Lifestyle

Fishing derby at Jennings Park draws crowds in spite of high water

Marysville
Marysville's Oliver Norman, 11, shows off his third catch of the day at the May 5 fishing derby at Jennings Park, but as with the previous two, he would release this fish so that younger fishers could catch it for themselves.
— image credit: Kirk Boxleitner

MARYSVILLE — High water levels at the pond at Jennings Park meant that families looking to take part in the Everett Steelhead and Salmon Club's annual fishing derby on Saturday, May 5, had to perch precariously on the steep slopes of only one side of the pond, since the other side was flooded out.

That didn't stop the three-hour event from attracting an average of 140 attendees per hour, for an estimated total of more than 500, according to Buz Bauman of the Everett Steelhead and Salmon Club.

"We spent about $1,950 on 2,500 fish, including some nine-pounders," said Jim Brauch of the Everett Steelhead and Salmon Club.

"We had plenty of tangled lines as kids cast them out," Bauman laughed, as event coordinator Jack Blair noted that the Everett Steelhead and Salmon Club lent out 88 rods during those three hours.

The fishing derby proved fruitful for community groups such as the Marysville Community Food Bank, which collected at least 250 pounds of food and $45 in cash according to city of Marysville Athletic Coordinator Dave Hall, and the Marysville Kiwanis Club, which served up about 250 pancake breakfasts ranging from $3 to $5 each according to Marysville Kiwanis Treasurer Mike Ferri.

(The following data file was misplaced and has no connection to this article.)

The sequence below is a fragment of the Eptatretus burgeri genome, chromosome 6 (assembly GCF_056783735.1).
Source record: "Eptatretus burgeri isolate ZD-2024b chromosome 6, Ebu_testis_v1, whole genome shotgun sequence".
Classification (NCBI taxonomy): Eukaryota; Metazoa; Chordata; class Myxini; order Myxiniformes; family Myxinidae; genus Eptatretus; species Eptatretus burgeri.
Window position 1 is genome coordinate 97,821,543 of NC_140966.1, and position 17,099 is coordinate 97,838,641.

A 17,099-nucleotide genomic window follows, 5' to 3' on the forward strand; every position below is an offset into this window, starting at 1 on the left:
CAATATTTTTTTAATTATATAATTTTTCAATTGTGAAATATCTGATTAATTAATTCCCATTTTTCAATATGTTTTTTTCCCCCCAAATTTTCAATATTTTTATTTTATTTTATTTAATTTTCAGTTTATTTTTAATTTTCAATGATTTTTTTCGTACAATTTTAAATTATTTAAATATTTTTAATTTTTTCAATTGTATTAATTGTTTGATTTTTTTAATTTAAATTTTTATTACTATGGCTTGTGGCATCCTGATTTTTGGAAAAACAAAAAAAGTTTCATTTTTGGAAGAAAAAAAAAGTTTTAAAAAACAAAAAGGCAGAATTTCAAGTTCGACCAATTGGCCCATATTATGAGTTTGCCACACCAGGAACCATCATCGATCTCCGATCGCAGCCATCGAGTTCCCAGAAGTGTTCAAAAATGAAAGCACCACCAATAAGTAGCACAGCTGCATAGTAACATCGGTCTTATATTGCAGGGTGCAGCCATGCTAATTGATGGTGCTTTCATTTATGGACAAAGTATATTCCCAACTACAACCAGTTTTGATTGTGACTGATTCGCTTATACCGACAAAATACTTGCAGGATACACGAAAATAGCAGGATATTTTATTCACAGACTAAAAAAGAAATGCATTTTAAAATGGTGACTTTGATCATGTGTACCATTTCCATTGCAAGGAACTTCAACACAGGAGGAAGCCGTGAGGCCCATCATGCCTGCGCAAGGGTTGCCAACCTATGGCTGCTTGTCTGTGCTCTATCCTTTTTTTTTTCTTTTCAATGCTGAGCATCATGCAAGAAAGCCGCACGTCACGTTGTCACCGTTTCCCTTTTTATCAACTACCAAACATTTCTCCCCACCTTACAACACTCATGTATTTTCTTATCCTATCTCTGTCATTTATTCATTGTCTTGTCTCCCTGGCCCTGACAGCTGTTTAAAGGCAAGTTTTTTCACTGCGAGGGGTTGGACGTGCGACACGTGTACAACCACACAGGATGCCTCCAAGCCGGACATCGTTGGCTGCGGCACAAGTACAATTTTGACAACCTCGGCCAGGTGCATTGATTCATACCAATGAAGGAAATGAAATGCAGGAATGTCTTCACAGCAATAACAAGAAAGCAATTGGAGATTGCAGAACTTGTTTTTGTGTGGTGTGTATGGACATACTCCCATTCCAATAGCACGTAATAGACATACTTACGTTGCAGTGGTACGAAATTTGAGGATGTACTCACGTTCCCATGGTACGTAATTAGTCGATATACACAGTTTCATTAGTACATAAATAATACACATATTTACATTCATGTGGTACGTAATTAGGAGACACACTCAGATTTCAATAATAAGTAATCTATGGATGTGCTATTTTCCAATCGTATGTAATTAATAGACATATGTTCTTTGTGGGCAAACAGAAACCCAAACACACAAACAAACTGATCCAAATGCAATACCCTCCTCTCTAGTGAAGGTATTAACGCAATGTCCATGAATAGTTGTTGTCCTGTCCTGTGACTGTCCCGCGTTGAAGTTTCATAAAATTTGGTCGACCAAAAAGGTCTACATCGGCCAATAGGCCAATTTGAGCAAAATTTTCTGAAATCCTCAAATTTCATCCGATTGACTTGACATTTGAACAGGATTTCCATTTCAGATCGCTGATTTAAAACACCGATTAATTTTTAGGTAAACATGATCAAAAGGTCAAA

For the youngsters and adults who stood on the banks of the pond, the experience itself was rewarding enough, even if they weren't too keen on eating their catches.

"I don't like fish," said 6-year-old Josiah Moore of Marysville, who nonetheless returned to Jennings Park for a second year in the fishing derby. "He's wiggling in my hands," Josiah giggled, as his catch tried to squirm away.

"Josiah likes fish sticks, but not fish," laughed his dad, Joe Moore. Josiah's mom, Carrie Driscoll, hoped he'd acquire the taste when they cooked his catch on foil with lemon that night.

While 8-year-old Coen Richardson loves fish dinners, 11-year-old fellow Marysville resident Oliver Norman released all three of the fish he caught.

"It's just a good hobby," Norman said. "It's something to do when I'm not playing sports."

"This is a good place for kids to practice fishing," said Sarah Richardson, Coen's mom. "It's not dangerous, although this is the first year that it's been this muddy," she laughed.

Dave Crockett and his 5-year-old daughter Abby made the trek from Arlington for a second year to take part in the fishing derby, which made a satisfying meal for her but not so much for the rest of the family.

"The rest of us got one little taste of her fish last year," laughed Andrea Blakey, Abby's grandma. "Otherwise, she ate the whole thing."

The Twin Lakes County Park in Smokey Point will serve as the site for the Everett Steelhead and Salmon Club's next kids' fishing event on Saturday, May 19, from 8 a.m. to 2 p.m. for ages 5-14.

For more information, log onto www.esscwa.com.

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